The company noticed unauthorized activity occurring within its system earlier this week and responded by requiring all users to change their master password as an extra security measure. The master password is the code that protects the LastPass account, which contains all other passwords and login information.
According to LastPass CEO Joe Siegrist, only a minimal amount of data was accessed, and users with strong master passwords were not at risk. Only users with weak master passwords, particularly those using dictionary words rather than random alphanumeric codes, were threatened.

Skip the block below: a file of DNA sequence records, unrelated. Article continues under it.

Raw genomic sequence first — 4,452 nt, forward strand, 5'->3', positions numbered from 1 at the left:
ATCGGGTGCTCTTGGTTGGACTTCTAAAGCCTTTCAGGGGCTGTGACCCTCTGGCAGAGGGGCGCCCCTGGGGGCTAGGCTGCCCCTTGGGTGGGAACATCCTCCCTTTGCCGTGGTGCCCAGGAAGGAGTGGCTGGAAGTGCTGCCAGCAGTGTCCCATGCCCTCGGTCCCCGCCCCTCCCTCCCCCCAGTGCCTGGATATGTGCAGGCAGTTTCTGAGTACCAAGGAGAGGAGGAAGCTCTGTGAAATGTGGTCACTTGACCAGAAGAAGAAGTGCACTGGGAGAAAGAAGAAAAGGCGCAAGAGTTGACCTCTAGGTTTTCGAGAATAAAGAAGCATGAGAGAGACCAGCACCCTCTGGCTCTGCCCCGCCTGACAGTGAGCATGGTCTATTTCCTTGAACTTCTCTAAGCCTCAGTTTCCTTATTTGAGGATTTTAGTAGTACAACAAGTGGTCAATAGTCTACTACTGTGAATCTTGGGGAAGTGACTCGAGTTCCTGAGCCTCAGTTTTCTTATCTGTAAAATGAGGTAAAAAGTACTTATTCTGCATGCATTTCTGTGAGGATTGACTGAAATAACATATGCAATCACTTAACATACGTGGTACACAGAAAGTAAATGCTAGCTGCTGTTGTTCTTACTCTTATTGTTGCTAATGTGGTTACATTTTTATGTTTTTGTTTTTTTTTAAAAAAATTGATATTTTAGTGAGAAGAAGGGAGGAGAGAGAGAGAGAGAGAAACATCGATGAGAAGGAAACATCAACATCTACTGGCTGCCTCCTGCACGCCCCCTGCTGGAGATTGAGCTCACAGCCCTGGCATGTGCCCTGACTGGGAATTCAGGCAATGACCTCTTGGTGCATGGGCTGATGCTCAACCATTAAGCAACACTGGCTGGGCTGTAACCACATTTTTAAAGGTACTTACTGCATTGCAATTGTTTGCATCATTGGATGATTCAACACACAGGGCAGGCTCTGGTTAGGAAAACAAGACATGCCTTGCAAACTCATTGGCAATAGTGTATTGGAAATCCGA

The company is now experiencing a heavy overflow from the millions of users attempting to change their codes. This has caused some issues for accessing data and logging onto certain sites. LastPass is currently working to fix the glitches and is providing regular updates on their website.
Siegrist spoke with PC World last night about the situation.
Risks are inherent in all digital programs, but in light of this recent security threat, would you still trust your password to a service like LastPass?